Herman the Soothsayer

June 22, 2009 at 8:37 am | Posted in The Knave | Leave a comment

htsHerman was the Centennial Baby of the 14th century.  When he was born on January 1st, 1300, the father of the second baby born that year pointed out that since there was no year zero, the true Centennial Baby would not be born until the following year.  Herman’s father, Sherman the Truthspeaker, replied by pulling the pole out of the other man’s ass and using it to point out to him that time was an arbitrary construct.  Society had agreed to accept a common idea of time and so if that same society had agreed to call thirteen hundred the Centennial rather than thirteen hundred one, then anyone who said different was just an antisocial bastard whose kid looked nothing like him and had probably been fathered by one of a traveling band of minstrels/sausage salesmen who took care of his marital duties to his wife which had been sorely neglected as her husband spent his whole day making inane comments to strangers who just barely resisted smashing his head in with a mace every time his mouth hole opened to expose the vacuity of his skull.

Herman heard his father speak many more truths as he grew up in Vienna in a split-level hut with a two-mule garage. These included such wisdom as:  “This is the Holy ROMAN Empire and I will have nothing of Arabic numerals even if I live to see the year MMMDCCCLXXXVIII!” and “If you find something worth doing, and can get someone else to do it at no cost to you, then you can still take full credit for the accomplishment” and “Women are like donkeys: they’ll hear almost everything; they’ll understand almost nothing; they’ll bray your ears off; they’ll kick you when you’re down; they’ll stray if you’re out of sight. If you hope to live with a woman and have any peace, you’d better stick a bit in her mouth and hold the reins tight.”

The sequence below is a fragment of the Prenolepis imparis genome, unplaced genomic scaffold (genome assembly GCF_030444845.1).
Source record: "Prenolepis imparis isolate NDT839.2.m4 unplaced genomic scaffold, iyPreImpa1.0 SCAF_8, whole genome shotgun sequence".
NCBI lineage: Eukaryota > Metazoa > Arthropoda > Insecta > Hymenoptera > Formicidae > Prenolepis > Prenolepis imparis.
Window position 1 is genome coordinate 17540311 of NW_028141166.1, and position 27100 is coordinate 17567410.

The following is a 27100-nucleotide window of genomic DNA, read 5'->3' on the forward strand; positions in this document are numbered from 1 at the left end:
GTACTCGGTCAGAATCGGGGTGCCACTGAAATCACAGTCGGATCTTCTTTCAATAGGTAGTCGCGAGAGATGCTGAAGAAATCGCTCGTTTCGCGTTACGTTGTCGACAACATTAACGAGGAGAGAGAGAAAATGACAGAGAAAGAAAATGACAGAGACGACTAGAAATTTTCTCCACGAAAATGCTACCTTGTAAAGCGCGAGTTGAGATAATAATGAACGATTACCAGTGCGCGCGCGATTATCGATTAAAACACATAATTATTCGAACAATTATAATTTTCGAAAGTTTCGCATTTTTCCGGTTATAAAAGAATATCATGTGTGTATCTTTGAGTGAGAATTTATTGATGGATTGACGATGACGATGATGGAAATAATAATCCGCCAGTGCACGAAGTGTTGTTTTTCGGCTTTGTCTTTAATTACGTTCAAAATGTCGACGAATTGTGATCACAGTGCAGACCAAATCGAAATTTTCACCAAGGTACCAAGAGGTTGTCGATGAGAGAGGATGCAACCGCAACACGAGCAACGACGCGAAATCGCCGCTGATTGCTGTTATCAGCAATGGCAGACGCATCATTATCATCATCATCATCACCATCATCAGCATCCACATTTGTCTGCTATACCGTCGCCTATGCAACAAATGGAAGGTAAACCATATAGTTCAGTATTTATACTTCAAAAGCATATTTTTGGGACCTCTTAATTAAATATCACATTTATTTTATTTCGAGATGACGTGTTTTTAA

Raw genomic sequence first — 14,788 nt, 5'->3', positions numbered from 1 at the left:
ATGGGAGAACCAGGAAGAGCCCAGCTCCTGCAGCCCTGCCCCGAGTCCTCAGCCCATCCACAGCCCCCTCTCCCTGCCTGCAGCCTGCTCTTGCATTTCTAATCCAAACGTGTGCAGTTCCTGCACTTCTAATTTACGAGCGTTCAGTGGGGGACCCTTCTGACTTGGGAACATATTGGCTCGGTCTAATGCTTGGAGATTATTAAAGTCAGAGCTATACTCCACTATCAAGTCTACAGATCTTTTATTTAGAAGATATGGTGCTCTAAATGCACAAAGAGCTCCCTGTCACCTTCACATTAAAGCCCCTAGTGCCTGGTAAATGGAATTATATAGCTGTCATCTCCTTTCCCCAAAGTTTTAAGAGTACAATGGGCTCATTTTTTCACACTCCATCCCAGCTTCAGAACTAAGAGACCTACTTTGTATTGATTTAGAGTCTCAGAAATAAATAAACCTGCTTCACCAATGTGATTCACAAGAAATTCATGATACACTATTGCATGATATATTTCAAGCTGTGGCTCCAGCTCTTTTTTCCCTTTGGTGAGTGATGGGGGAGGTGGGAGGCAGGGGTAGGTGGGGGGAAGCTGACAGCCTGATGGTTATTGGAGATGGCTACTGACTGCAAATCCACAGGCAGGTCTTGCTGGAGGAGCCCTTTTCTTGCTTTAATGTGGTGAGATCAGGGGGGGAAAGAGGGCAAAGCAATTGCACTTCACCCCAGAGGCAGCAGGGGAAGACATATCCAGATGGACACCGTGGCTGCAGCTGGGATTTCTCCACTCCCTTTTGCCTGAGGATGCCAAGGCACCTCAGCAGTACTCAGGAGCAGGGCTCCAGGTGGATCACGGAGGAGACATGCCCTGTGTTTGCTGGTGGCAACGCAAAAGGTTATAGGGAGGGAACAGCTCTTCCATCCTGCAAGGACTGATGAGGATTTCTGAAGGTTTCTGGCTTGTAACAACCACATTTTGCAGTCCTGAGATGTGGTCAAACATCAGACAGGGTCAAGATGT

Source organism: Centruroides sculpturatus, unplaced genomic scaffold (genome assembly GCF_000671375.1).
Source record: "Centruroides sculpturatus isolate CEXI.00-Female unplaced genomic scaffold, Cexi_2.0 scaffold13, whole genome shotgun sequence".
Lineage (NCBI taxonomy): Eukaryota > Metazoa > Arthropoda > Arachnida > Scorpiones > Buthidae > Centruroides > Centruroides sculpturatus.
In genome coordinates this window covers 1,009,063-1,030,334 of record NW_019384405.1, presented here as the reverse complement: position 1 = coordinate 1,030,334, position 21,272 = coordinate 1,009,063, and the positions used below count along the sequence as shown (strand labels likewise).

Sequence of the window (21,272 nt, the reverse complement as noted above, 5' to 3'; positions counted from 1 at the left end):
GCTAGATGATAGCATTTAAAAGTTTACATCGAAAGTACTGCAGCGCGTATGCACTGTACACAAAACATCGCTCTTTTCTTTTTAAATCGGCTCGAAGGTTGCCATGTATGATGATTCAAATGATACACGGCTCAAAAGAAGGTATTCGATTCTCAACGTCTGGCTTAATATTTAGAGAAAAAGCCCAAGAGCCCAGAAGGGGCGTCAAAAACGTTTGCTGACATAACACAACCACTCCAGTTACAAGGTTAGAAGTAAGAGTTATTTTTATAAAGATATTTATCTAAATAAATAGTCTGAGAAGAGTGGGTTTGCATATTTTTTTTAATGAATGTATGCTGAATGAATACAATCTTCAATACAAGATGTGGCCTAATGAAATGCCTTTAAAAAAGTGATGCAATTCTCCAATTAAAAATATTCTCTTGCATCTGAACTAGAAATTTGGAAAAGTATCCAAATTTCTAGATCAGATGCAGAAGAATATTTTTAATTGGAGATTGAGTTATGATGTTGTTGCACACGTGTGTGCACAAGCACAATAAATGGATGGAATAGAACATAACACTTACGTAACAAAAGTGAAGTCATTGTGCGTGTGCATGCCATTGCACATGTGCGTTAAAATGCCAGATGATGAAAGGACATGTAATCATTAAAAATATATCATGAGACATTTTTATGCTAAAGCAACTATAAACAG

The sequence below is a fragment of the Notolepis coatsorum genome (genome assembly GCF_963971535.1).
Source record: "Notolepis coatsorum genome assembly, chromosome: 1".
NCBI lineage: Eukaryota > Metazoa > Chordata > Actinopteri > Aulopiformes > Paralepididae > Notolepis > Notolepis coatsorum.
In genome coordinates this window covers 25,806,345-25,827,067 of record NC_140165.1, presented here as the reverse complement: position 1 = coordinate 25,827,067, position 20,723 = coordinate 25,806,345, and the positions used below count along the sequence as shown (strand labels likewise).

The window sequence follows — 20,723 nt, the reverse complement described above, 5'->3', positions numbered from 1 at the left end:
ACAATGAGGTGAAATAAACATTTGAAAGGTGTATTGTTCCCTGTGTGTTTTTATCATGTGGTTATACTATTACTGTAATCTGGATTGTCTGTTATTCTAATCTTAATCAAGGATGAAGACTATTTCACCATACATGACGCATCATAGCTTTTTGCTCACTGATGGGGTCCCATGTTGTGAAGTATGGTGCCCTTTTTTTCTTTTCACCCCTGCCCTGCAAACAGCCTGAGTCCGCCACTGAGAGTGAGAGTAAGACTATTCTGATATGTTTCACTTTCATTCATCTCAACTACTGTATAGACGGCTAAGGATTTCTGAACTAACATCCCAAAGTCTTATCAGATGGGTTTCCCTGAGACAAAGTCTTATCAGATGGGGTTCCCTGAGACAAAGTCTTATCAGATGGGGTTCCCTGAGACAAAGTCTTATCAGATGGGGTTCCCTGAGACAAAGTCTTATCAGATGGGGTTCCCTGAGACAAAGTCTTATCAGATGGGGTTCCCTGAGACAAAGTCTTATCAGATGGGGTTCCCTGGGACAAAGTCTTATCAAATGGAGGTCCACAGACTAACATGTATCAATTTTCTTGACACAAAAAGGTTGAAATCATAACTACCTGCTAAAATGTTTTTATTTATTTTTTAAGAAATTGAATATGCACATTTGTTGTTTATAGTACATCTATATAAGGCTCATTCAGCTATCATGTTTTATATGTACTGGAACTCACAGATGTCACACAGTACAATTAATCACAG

Herman’s mother also had knowledge she would impart, such as: “Your father is an idiot” and “If I ever hear you talking like your father, you can join him in the garage with the mules, because you can’t live in my house.”

In reaction to this less than blissful home life (or due to being too lazy to brush his hair), Herman took to wearing hats.  His favorite hats were bizarre constructions indeed.  They were dome shaped, fitting close to the head and constructed of six equal sized triangles of cloth sewn together, each with a small hole near the top to allow airflow.  Where the six pieces joined at the apex of the dome, was a small cloth-covered button.  The front of this hat was characterized by a distinctive protrusion along part of the circumference extending for a little more than two of the segments.  It jutted out like the bill of a duck and provided Herman’s face with shade.